As the US National Retail Federation (NRF) proclaims there is “no sign of a recession” in its monthly economic review, chief economist Jack Kleinhenz has emphasised the influence of the labour market and interest rates on the country’s retail sector.

Federal Reserve officials have tough policy choices ahead,” Kleinhenz said. “There is still a risk that keeping rates too high could curb the economy’s momentum more than necessary. Yet if they lower rates too soon, it could allow the economy to re-inflate and make it harder to contain inflation pressures.”

Kleinhenz asserts that consumer spending will continue to grow throughout 2024, but at a rate slightly below overall GDP [gross domestic product] growth.

“Consumers were in decent shape heading into the holiday season, but the labour markets, while unlikely to unravel, do look likely to cool, which would impact consumer expectations and, in turn, affect spending decisions.”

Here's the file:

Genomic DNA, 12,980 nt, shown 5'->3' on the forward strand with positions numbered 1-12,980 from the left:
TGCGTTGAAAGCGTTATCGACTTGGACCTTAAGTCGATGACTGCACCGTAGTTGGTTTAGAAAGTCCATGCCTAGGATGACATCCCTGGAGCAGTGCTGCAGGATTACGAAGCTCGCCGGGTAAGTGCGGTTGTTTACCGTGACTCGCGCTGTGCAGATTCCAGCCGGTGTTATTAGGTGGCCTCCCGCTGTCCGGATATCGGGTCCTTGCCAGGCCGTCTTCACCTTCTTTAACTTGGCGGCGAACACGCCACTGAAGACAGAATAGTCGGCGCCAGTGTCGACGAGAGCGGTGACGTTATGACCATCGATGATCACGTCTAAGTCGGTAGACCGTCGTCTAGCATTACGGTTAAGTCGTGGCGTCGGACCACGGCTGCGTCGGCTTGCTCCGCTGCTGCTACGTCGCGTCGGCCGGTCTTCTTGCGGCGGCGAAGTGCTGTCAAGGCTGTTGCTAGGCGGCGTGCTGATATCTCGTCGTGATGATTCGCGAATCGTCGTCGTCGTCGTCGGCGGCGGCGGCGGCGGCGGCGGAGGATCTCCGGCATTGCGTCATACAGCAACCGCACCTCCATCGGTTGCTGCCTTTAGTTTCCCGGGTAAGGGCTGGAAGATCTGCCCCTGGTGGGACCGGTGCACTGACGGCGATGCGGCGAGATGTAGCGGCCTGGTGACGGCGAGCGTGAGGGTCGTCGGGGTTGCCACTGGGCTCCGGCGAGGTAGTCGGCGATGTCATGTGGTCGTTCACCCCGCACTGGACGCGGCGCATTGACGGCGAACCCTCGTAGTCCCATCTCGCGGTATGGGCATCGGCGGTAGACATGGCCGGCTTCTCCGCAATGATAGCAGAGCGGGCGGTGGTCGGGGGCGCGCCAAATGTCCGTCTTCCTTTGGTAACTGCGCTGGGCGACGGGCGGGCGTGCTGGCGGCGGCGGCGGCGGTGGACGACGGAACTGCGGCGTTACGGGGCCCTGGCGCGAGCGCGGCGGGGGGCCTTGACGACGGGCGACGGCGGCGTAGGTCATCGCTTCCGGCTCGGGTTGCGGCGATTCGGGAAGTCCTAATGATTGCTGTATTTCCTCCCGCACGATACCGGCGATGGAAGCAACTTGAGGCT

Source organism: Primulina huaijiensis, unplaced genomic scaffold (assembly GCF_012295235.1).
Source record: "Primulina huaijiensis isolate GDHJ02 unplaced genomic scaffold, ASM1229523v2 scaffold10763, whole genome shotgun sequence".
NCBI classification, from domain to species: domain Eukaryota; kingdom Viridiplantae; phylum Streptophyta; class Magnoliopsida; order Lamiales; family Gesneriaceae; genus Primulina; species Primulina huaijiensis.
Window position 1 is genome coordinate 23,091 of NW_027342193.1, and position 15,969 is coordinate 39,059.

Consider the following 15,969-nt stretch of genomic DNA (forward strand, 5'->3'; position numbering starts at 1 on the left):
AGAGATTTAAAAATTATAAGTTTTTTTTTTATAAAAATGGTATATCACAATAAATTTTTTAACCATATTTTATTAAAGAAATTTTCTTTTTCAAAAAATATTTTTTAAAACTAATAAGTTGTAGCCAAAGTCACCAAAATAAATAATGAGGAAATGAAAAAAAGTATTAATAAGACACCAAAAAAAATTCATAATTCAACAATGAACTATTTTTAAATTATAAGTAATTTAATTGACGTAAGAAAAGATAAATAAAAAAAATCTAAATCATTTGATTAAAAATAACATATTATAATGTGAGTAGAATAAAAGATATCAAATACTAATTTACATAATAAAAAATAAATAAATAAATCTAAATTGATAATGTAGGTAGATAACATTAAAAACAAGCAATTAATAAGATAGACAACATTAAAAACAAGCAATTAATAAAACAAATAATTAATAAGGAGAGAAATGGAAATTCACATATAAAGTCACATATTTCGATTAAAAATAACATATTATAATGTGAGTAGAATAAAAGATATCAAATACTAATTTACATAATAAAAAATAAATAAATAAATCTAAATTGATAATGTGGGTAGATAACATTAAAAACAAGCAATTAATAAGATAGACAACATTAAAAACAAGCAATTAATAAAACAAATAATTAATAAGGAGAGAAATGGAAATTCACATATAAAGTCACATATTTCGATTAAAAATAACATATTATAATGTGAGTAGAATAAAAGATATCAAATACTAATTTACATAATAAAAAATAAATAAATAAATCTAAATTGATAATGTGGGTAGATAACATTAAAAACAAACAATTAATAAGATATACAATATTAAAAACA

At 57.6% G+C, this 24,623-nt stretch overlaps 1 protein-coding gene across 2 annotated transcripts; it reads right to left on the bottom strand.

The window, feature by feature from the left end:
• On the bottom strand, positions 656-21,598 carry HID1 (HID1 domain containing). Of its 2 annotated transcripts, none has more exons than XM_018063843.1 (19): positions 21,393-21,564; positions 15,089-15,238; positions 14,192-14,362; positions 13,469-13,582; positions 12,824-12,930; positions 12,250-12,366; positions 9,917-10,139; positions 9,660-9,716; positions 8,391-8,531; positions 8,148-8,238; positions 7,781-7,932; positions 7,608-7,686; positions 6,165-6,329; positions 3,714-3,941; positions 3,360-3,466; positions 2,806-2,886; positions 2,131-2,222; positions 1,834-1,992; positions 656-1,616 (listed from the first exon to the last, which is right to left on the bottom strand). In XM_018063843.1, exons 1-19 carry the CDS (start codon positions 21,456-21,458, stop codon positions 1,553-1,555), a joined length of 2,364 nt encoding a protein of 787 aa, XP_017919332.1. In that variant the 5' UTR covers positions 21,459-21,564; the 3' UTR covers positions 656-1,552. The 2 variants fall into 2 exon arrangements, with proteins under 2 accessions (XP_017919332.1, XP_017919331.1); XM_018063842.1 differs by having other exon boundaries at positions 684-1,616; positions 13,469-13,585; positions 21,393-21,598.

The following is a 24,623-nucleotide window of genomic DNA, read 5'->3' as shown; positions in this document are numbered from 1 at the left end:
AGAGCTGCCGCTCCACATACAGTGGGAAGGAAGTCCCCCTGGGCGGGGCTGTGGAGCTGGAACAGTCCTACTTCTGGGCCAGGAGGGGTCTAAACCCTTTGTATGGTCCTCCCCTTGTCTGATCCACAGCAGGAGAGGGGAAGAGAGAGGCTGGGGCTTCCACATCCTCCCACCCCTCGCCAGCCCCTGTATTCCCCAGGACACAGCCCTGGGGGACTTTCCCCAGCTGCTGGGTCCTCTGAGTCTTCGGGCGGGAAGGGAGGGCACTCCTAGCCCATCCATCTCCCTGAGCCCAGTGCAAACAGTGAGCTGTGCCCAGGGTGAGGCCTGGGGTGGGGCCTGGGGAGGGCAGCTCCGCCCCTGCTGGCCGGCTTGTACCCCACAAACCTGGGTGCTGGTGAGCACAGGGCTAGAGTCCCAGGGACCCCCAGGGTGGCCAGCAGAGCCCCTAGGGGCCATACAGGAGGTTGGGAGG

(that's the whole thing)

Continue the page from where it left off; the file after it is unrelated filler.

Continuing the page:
According to the NRF, consumer sentiment was at its highest level in nearly three years in January 2024 as US shoppers appeared more upbeat about the economy, income and employment.

Labour productivity in US retail

The Bureau of Labor Statistics recently introduced experimental measurements of retail output and labour productivity. These provide a fuller understanding of the industry given significant changes such the development of e-commerce platforms, fulfillment centres and distribution networks by many retailers.

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Kleinhenz commented, however, that “while productivity growth offers positive news regarding economic growth and the goal of reducing inflation, there is not enough evidence to be sure it will continue.”

He believes that striking the balance between implementing rate cuts to support the economy while not allowing hiring to slow too much is the key challenge.

The NRF recently expressed strong reservations about the US Department of Labor’s finalised rule on independent contractor classification.